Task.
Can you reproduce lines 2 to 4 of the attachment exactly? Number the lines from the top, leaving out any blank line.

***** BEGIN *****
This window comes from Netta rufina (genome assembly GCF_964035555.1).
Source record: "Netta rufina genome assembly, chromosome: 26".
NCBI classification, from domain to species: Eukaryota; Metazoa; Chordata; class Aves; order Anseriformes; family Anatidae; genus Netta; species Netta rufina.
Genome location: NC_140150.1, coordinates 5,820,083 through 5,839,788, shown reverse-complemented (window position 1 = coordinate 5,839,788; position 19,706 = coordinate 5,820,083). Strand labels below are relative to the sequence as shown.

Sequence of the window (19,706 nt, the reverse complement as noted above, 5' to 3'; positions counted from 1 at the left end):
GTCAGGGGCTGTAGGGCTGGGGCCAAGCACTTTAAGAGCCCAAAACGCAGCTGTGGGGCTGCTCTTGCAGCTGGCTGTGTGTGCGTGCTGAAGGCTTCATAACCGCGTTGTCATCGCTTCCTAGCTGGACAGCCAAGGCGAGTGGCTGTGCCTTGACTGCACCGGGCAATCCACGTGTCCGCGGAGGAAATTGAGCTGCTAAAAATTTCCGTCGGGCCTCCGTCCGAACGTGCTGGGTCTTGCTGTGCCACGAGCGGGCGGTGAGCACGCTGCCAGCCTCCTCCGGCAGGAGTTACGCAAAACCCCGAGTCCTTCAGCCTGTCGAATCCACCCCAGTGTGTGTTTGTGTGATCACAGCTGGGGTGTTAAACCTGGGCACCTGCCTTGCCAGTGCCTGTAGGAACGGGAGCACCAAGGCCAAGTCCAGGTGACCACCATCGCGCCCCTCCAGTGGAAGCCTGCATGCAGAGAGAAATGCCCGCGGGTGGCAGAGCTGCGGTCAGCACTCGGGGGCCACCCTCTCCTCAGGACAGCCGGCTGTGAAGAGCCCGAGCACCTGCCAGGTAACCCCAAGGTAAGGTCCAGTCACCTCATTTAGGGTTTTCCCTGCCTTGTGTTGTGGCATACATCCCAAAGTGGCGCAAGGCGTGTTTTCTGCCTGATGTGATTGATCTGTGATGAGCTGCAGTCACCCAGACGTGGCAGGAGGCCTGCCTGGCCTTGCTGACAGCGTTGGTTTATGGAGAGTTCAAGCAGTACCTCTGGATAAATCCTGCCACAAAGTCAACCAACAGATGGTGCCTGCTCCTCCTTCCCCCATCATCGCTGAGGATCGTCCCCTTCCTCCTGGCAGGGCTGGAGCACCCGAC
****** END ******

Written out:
Source record: "Netta rufina genome assembly, chromosome: 26".
NCBI classification, from domain to species: Eukaryota; Metazoa; Chordata; class Aves; order Anseriformes; family Anatidae; genus Netta; species Netta rufina.
Genome location: NC_140150.1, coordinates 5,820,083 through 5,839,788, shown reverse-complemented (window position 1 = coordinate 5,839,788; position 19,706 = coordinate 5,820,083). Strand labels below are relative to the sequence as shown.